Showing posts from September, 2014

What a Covenant...Wait! What is a covenant?

What a fellowship, what a joy divine! Leaning on the Everlasting Arms! What a blessedness, what a peace is mine,  Leaning on the Everlasting Arms!   First verse of the hymn, What a Fellowship In the last post, I laid out one understanding of a narrative arc in scripture going from creation to crisis to community to Christ to church to culmination .  And like all human understandings there are pros and cons to this idea.  One drawback is that it does not emphasize enough the word, covenant .  Our modern day understanding of covenant tends to conflate or confuse it with contract.  While culturally there are similarities, I think within Scripture the two are  not synonymous.  A contract has a legal aspect and well-defined consequences for breaking the contract.  If I decide to jump ship from Verizon and go to AT&T, there is a well-defined financial consequence for that choice.  We are bound by contracts from the places we live to the credit cards we carry to even our jobs

The Rest of the Story

Have you ever wondered if there is any connection between Genesis and Revelation?  Are there threads that run from verse to verse; book to book; from beginning to end?  To be sure, we need to be careful with this.  When these are offered as authoritative, my way or the highway, this is the ONLY way possible, I start to nervously twitch.  When such suggestions are just that, proposals to discuss and debate, then I am more than glad to join in the conversation. The fancy word for finding common thread is a meta-narrative; that is big story.  I am compelled by Brian McLaren who has written on this topic.  Yet, I also want to add to his understanding and ideas.  I think the big narrative of scripture is creation to crisis to community to Christ to church to culmination.  Six movements, like a symphony, that are tied thematically and rhythmically together.  You don't move linearly from one to the next, but there are riffs and melodies that get integrally interwoven together.  

One MORE way to Read Scripture

In my last post, I offered six ways of reading Scripture.  We explored Scripture as a chain link; Scripture as concentric circles; Scripture as moral/ethical truths; Scripture as conversation; Scripture as embodied truth (emotional connection); and Scripture as story.  As the class that explored these ways was talking, we found another way to read Scripture which is as Stained Glass.  This makes sense.  Originally Stained glass told the scripture stories through imagines.  When the Bible was read in Latin, a language the common person did not understand, the windows brought the stories to life in living color.  The windows were a way of communicating the faith. To think about reading Scripture as Stained Glass awakens our imaginations.  When you look at stained glass there are many different levels.  You can look at the individual colors in each pane, each of which will communicate a truth. You can look at the ways the colors come together, culminate together to create a beautiful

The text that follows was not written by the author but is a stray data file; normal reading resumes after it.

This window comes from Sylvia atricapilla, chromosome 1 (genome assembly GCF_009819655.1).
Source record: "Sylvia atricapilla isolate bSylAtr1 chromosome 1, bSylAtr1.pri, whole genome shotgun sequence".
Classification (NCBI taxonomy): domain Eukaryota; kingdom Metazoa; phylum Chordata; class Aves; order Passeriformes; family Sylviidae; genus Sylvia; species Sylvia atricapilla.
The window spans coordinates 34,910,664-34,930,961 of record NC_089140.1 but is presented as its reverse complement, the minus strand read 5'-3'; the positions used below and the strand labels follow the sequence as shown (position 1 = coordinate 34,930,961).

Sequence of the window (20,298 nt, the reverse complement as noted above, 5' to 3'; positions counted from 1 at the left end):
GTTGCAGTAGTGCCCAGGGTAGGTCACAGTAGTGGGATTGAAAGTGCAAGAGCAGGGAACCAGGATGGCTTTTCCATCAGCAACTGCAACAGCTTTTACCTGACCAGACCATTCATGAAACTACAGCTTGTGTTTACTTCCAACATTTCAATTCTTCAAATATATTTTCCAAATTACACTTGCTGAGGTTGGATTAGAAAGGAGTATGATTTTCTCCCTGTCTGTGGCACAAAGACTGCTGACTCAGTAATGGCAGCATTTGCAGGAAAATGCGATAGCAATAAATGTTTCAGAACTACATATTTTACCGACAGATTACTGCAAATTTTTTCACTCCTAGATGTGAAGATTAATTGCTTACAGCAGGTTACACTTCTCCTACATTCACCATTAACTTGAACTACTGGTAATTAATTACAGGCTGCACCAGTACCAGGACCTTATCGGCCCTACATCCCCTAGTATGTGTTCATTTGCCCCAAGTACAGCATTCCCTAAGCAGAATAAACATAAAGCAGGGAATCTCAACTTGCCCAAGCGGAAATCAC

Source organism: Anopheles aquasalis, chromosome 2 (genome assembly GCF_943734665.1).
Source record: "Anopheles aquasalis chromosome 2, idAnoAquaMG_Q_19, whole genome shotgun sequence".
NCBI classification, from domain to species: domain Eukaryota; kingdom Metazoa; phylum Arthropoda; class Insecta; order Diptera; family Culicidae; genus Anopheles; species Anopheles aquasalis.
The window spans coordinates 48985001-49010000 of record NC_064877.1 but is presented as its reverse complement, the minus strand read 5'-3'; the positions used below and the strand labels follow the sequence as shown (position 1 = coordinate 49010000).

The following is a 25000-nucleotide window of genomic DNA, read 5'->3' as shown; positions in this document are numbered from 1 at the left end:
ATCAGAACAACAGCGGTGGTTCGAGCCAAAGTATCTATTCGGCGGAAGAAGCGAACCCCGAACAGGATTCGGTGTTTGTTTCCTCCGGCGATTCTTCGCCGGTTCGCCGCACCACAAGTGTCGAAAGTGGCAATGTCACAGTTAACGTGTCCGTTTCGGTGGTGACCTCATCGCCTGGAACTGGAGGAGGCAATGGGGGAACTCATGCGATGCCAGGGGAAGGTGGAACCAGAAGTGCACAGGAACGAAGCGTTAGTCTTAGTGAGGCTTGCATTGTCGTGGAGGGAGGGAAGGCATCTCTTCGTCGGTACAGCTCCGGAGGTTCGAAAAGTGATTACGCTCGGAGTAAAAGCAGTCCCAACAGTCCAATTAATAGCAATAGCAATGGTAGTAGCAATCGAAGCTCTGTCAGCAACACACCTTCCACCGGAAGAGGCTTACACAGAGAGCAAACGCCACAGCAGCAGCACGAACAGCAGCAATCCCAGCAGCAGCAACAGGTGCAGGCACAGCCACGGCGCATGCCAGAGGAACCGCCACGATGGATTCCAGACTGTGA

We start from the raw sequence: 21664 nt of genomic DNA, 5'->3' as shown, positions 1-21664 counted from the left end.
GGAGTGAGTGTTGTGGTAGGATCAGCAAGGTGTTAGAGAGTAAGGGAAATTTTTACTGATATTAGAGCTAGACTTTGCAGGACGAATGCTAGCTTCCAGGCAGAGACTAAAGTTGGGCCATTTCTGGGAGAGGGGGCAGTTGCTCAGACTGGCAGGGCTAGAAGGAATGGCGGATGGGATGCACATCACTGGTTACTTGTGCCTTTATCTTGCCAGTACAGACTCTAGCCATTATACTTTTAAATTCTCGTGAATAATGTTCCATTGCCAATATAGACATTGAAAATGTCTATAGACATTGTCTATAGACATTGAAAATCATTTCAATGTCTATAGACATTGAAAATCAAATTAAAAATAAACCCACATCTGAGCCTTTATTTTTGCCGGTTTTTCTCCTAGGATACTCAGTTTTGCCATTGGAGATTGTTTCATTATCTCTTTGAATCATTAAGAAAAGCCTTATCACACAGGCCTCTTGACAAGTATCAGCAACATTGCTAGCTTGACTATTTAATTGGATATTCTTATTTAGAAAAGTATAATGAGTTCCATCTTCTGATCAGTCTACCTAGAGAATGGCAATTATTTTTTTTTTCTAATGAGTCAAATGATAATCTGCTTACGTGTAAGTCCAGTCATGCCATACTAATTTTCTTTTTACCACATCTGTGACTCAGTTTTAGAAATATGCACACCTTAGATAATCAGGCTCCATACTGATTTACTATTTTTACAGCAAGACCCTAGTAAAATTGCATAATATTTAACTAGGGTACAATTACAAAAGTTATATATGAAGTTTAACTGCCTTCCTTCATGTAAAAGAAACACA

How do YOU read Scripture

All Scripture is God-breathed and is useful for teaching, rebuking, correcting and training in righteousness,   2 Timothy 3:16 How do you read Scripture?  If you are like the majority of faithful, church-going, hymn-singing, blog reading people...the most honest answer to that questions is, "Not very often."  At least, not very often outside of Sunday morning.  Well over half of people surveyed by the Pew Form a few years ago admitted that they don't read Scripture outside of church.  Let's face it, that makes some sense.  The Bible might not be nearly as compelling as the latest novel from your favorite author.  Not to mention the print is a bit on the tiny side, the pages a bit on a thin side, and a little to much emphasis on, "So and so begat so and so who begat so and so..."  And you thought Harlequin romance novels were only interested in sex.  Seriously, that is a lot of begating! Each of us brings a perspective to Scripture.  At the chu

At the Intersection

This week we celebrated Labor Day, a tradition that goes back more than 100 years. ( Click here to read more about the history of this day. )  Work holds an interesting place in our lives today.  A generation ago, work was interwoven into your identity.  You were a doctor or lawyer or pastor.  Your job said a great deal about yourself.  Work offered you a pay check and, hopefully, a pathway to retirement.  But today, that story feels like a fairy tale of an age gone by.  Many today work without benefits.  Many today work for wages that cannot sustain the costs of housing, food, and raising a child.  What is the place of work? For those of us in the Protestant tradition, work has an interesting place.  Some Protestant theology suggests that if you are successful at work, it is a sign of God's blessing or providence.  That theology, now often called Prosperity Gospel, is no longer preached in many mainline churches.  Yet the ripple effects are still felt; and waves of such